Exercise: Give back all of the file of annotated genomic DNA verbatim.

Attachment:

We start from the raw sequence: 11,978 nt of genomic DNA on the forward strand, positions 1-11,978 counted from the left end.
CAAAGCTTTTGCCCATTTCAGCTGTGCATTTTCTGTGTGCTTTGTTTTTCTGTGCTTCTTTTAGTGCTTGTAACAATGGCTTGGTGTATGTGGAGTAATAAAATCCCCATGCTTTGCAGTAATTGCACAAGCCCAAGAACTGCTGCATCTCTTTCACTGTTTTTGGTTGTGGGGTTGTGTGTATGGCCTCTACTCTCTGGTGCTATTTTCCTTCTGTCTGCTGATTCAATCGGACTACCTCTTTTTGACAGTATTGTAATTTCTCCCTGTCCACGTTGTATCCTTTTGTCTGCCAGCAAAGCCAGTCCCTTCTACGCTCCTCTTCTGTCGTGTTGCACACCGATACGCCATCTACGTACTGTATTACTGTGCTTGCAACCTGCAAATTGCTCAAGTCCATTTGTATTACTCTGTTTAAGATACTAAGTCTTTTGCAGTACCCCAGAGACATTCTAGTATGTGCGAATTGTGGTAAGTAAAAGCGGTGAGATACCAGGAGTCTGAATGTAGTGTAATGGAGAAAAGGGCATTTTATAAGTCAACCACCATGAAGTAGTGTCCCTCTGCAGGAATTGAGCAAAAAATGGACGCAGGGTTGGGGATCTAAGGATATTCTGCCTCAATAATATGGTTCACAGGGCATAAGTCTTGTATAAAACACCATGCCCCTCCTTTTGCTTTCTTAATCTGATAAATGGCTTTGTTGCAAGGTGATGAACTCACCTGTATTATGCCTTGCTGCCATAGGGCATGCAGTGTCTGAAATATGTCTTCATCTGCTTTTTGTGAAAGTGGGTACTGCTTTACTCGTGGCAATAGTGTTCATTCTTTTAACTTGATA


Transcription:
We start from the raw sequence: 11,978 nt of genomic DNA on the forward strand, positions 1-11,978 counted from the left end.
CAAAGCTTTTGCCCATTTCAGCTGTGCATTTTCTGTGTGCTTTGTTTTTCTGTGCTTCTTTTAGTGCTTGTAACAATGGCTTGGTGTATGTGGAGTAATAAAATCCCCATGCTTTGCAGTAATTGCACAAGCCCAAGAACTGCTGCATCTCTTTCACTGTTTTTGGTTGTGGGGTTGTGTGTATGGCCTCTACTCTCTGGTGCTATTTTCCTTCTGTCTGCTGATTCAATCGGACTACCTCTTTTTGACAGTATTGTAATTTCTCCCTGTCCACGTTGTATCCTTTTGTCTGCCAGCAAAGCCAGTCCCTTCTACGCTCCTCTTCTGTCGTGTTGCACACCGATACGCCATCTACGTACTGTATTACTGTGCTTGCAACCTGCAAATTGCTCAAGTCCATTTGTATTACTCTGTTTAAGATACTAAGTCTTTTGCAGTACCCCAGAGACATTCTAGTATGTGCGAATTGTGGTAAGTAAAAGCGGTGAGATACCAGGAGTCTGAATGTAGTGTAATGGAGAAAAGGGCATTTTATAAGTCAACCACCATGAAGTAGTGTCCCTCTGCAGGAATTGAGCAAAAAATGGACGCAGGGTTGGGGATCTAAGGATATTCTGCCTCAATAATATGGTTCACAGGGCATAAGTCTTGTATAAAACACCATGCCCCTCCTTTTGCTTTCTTAATCTGATAAATGGCTTTGTTGCAAGGTGATGAACTCACCTGTATTATGCCTTGCTGCCATAGGGCATGCAGTGTCTGAAATATGTCTTCATCTGCTTTTTGTGAAAGTGGGTACTGCTTTACTCGTGGCAATAGTGTTCATTCTTTTAACTTGATA